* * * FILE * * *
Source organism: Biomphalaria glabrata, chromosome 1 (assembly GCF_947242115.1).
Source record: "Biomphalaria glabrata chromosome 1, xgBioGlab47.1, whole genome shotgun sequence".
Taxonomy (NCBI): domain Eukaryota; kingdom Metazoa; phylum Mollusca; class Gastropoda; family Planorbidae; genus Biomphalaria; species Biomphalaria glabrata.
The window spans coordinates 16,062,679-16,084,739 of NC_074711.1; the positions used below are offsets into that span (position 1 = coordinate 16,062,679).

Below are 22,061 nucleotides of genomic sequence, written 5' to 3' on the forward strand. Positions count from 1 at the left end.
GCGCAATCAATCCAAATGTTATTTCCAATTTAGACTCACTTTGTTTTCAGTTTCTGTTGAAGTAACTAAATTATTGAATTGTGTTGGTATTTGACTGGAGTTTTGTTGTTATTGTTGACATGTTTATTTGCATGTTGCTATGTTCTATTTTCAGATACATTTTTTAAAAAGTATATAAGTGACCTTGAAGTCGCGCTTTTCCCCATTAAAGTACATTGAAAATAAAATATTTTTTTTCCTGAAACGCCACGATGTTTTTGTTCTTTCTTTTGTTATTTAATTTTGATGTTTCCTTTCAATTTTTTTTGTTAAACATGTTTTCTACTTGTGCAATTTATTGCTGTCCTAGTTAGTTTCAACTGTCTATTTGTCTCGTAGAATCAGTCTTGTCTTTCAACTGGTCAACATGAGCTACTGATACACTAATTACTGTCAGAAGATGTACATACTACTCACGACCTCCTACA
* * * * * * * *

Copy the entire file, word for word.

Source organism: Biomphalaria glabrata, chromosome 1 (assembly GCF_947242115.1).
Source record: "Biomphalaria glabrata chromosome 1, xgBioGlab47.1, whole genome shotgun sequence".
Taxonomy (NCBI): domain Eukaryota; kingdom Metazoa; phylum Mollusca; class Gastropoda; family Planorbidae; genus Biomphalaria; species Biomphalaria glabrata.
The window spans coordinates 16,062,679-16,084,739 of NC_074711.1; the positions used below are offsets into that span (position 1 = coordinate 16,062,679).

Below are 22,061 nucleotides of genomic sequence, written 5' to 3' on the forward strand. Positions count from 1 at the left end.
GCGCAATCAATCCAAATGTTATTTCCAATTTAGACTCACTTTGTTTTCAGTTTCTGTTGAAGTAACTAAATTATTGAATTGTGTTGGTATTTGACTGGAGTTTTGTTGTTATTGTTGACATGTTTATTTGCATGTTGCTATGTTCTATTTTCAGATACATTTTTTAAAAAGTATATAAGTGACCTTGAAGTCGCGCTTTTCCCCATTAAAGTACATTGAAAATAAAATATTTTTTTTCCTGAAACGCCACGATGTTTTTGTTCTTTCTTTTGTTATTTAATTTTGATGTTTCCTTTCAATTTTTTTTGTTAAACATGTTTTCTACTTGTGCAATTTATTGCTGTCCTAGTTAGTTTCAACTGTCTATTTGTCTCGTAGAATCAGTCTTGTCTTTCAACTGGTCAACATGAGCTACTGATACACTAATTACTGTCAGAAGATGTACATACTACTCACGACCTCCTACA